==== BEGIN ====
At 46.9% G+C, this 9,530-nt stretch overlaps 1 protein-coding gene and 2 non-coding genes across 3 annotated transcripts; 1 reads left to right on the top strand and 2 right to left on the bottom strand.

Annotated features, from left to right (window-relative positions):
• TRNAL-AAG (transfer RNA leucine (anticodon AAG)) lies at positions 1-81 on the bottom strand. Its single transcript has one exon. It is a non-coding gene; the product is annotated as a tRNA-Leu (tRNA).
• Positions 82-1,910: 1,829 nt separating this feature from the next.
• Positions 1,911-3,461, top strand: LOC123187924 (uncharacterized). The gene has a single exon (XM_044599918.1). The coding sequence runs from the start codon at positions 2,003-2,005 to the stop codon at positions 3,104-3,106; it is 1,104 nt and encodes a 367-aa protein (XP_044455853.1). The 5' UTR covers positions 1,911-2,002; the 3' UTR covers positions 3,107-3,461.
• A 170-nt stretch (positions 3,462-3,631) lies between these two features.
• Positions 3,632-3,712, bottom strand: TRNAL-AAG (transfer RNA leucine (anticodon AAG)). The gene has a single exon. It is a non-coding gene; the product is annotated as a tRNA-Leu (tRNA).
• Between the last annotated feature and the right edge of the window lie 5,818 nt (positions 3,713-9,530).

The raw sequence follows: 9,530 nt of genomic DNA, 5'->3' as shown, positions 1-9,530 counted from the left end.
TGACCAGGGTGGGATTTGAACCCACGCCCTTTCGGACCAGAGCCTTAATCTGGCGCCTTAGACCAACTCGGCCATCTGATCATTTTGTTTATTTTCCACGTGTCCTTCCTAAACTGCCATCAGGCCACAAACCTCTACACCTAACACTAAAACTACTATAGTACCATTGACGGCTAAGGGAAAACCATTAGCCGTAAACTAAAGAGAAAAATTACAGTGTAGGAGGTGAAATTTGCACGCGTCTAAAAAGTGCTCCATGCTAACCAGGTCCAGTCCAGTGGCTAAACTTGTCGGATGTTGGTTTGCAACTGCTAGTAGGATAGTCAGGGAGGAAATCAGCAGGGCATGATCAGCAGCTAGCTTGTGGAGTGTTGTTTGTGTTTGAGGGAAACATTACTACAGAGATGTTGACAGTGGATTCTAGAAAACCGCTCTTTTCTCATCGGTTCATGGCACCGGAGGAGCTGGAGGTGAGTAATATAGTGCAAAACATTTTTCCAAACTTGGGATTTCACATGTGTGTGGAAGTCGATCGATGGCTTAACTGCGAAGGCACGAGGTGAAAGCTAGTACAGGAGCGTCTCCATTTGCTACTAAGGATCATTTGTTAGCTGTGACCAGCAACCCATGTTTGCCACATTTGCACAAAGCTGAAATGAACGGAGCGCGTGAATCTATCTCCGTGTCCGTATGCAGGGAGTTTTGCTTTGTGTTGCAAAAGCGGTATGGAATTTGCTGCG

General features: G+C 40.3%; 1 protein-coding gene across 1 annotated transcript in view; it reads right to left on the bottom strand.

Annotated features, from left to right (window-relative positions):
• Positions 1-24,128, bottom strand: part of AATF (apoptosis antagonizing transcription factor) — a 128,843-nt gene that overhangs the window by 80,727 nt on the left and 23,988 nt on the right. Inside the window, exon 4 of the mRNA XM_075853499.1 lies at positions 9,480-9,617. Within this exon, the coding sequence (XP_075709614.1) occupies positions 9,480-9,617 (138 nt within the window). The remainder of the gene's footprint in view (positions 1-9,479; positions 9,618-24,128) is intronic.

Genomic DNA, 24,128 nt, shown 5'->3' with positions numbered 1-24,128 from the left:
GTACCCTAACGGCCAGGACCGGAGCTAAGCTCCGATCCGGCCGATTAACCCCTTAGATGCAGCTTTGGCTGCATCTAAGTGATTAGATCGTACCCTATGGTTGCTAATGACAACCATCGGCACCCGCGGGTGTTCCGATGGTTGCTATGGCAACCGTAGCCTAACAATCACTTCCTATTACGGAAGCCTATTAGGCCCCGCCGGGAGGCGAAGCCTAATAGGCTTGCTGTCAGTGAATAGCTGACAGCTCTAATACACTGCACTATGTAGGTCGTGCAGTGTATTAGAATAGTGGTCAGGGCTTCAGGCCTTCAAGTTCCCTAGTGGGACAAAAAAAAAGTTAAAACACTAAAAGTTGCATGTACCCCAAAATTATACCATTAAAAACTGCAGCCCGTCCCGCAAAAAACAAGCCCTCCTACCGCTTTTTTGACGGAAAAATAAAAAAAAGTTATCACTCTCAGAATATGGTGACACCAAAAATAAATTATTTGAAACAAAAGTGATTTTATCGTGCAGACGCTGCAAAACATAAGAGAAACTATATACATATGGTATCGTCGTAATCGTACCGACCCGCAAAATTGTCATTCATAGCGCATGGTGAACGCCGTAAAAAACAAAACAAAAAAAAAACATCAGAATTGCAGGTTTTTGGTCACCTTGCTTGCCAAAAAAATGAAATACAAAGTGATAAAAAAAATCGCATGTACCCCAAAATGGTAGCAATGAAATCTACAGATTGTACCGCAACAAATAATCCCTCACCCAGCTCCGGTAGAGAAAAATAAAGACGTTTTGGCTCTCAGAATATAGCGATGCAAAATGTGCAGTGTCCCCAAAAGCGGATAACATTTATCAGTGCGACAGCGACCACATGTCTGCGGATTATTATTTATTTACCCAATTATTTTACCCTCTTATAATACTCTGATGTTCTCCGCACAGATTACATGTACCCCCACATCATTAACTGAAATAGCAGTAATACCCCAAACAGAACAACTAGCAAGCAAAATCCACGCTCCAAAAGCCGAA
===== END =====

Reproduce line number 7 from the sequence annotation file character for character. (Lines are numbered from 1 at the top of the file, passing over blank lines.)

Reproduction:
• Positions 3,632-3,712, bottom strand: TRNAL-AAG (transfer RNA leucine (anticodon AAG)). The gene has a single exon. It is a non-coding gene; the product is annotated as a tRNA-Leu (tRNA).